January 28, 2022

Lines in Metal, Space and Light, Symbol of State, or Statement of Right?

Ken Elliott

Aluminium Strips Fastened with Stainless SteelSword of State, 20223m tall by 1m round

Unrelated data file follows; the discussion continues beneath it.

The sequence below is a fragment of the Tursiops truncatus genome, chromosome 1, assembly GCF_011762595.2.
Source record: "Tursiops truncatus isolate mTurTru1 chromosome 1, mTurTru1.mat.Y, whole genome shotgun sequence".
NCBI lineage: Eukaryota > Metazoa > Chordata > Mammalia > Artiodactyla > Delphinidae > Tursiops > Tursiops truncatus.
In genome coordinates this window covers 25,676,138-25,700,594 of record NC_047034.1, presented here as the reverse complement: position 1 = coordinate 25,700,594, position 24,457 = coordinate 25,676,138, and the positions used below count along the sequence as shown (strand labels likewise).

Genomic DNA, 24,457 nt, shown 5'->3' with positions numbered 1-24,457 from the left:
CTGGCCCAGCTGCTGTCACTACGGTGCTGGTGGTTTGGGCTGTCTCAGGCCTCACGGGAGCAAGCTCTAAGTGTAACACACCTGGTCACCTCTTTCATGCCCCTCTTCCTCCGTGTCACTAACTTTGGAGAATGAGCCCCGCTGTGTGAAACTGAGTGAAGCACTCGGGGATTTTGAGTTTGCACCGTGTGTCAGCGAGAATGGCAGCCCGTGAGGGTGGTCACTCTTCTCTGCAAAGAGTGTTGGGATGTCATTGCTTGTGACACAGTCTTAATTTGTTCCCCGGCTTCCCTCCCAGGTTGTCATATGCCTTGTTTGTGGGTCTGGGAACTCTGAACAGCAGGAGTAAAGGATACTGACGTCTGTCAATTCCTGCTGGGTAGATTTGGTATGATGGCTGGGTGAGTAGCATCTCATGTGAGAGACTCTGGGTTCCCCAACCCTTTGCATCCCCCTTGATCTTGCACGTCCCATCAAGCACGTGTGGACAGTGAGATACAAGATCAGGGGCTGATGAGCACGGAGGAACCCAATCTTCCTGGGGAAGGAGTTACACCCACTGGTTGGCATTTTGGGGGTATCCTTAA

During research into the royal history of Stirling and Perth inspiration came to create an interpretation of the historic sword from the Honours of Scotland. As the shaping of metal progressed to the form of a recognisable object, thoughts turned to the real object and what it has seen. A gift from a Pope to a King in 1507, the embodiment of influence and privileged recognition. A weapon of war; terrifying thoughts of the brutal injuries that swords like it inflicted in the heat of battle. A symbol of nationhood; part of the ceremony confirming 16th century Kings and Queens at Scone and Stirling. A symbol of oppression; broken in two and hidden under a pulpit in the Kirk of Kinneff from a punitive Roundhead army, then locked in Edinburgh castle and forgotten. A symbol of national pride re-discovered by a Georgian enthusiast; celebrated and publicly displayed. Or perhaps even now held up to the sky as a symbol to a new generation striving for an independent future. Still, it’s fun to feel the weight, look down the blade, and imagine a leading part in a famous movie, all the while suppressing the urge to cry out, “Freedom!”